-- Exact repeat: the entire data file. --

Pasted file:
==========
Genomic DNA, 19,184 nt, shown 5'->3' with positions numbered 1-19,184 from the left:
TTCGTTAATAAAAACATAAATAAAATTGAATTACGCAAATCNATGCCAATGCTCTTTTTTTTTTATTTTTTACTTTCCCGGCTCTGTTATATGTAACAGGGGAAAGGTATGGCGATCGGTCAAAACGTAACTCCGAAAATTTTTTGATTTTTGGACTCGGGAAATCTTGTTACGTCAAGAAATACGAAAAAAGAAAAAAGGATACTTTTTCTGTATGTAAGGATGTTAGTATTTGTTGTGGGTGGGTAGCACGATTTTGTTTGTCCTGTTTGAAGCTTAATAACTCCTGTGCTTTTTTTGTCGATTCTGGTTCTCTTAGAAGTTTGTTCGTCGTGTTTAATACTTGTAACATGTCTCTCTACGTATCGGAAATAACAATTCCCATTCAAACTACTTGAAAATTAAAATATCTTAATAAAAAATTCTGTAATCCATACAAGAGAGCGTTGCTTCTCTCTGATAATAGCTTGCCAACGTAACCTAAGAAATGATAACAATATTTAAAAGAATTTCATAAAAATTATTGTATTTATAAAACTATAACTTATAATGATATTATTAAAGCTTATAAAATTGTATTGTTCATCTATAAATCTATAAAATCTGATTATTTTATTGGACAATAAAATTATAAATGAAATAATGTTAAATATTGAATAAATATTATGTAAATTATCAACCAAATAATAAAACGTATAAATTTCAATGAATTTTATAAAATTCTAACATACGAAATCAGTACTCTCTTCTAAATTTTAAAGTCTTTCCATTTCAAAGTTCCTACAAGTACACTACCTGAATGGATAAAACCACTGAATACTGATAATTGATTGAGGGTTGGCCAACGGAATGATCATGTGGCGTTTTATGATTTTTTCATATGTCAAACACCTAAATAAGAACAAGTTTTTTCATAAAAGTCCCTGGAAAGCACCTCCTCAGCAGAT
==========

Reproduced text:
Genomic DNA, 19,184 nt, shown 5'->3' with positions numbered 1-19,184 from the left:
TTCGTTAATAAAAACATAAATAAAATTGAATTACGCAAATCNATGCCAATGCTCTTTTTTTTTTATTTTTTACTTTCCCGGCTCTGTTATATGTAACAGGGGAAAGGTATGGCGATCGGTCAAAACGTAACTCCGAAAATTTTTTGATTTTTGGACTCGGGAAATCTTGTTACGTCAAGAAATACGAAAAAAGAAAAAAGGATACTTTTTCTGTATGTAAGGATGTTAGTATTTGTTGTGGGTGGGTAGCACGATTTTGTTTGTCCTGTTTGAAGCTTAATAACTCCTGTGCTTTTTTTGTCGATTCTGGTTCTCTTAGAAGTTTGTTCGTCGTGTTTAATACTTGTAACATGTCTCTCTACGTATCGGAAATAACAATTCCCATTCAAACTACTTGAAAATTAAAATATCTTAATAAAAAATTCTGTAATCCATACAAGAGAGCGTTGCTTCTCTCTGATAATAGCTTGCCAACGTAACCTAAGAAATGATAACAATATTTAAAAGAATTTCATAAAAATTATTGTATTTATAAAACTATAACTTATAATGATATTATTAAAGCTTATAAAATTGTATTGTTCATCTATAAATCTATAAAATCTGATTATTTTATTGGACAATAAAATTATAAATGAAATAATGTTAAATATTGAATAAATATTATGTAAATTATCAACCAAATAATAAAACGTATAAATTTCAATGAATTTTATAAAATTCTAACATACGAAATCAGTACTCTCTTCTAAATTTTAAAGTCTTTCCATTTCAAAGTTCCTACAAGTACACTACCTGAATGGATAAAACCACTGAATACTGATAATTGATTGAGGGTTGGCCAACGGAATGATCATGTGGCGTTTTATGATTTTTTCATATGTCAAACACCTAAATAAGAACAAGTTTTTTCATAAAAGTCCCTGGAAAGCACCTCCTCAGCAGAT